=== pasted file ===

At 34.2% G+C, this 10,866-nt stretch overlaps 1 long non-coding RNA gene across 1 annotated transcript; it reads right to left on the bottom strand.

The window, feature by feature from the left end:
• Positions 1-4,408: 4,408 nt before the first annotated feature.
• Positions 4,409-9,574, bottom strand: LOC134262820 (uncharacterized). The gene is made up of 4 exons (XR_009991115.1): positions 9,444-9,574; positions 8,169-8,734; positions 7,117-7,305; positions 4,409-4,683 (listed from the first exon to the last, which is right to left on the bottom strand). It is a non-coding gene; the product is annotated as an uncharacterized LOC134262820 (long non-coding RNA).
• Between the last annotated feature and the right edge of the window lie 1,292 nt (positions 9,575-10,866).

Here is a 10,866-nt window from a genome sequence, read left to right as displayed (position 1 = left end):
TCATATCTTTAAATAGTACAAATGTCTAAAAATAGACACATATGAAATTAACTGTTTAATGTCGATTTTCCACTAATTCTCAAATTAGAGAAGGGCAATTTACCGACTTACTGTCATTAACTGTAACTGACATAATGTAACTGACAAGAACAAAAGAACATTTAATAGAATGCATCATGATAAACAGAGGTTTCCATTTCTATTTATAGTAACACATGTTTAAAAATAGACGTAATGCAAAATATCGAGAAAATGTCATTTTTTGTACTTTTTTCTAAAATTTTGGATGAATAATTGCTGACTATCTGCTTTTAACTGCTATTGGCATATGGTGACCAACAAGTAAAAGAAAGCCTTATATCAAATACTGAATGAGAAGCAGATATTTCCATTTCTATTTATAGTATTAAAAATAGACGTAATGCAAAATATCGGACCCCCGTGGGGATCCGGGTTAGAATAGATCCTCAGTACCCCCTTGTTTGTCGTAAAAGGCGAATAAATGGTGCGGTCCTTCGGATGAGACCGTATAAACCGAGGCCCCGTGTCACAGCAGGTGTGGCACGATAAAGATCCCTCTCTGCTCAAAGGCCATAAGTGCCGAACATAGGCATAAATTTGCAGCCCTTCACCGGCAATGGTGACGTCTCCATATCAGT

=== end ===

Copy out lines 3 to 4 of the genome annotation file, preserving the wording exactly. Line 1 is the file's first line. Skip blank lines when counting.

• Positions 1-4,408: 4,408 nt before the first annotated feature.
• Positions 4,409-9,574, bottom strand: LOC134262820 (uncharacterized). The gene is made up of 4 exons (XR_009991115.1): positions 9,444-9,574; positions 8,169-8,734; positions 7,117-7,305; positions 4,409-4,683 (listed from the first exon to the last, which is right to left on the bottom strand). It is a non-coding gene; the product is annotated as an uncharacterized LOC134262820 (long non-coding RNA).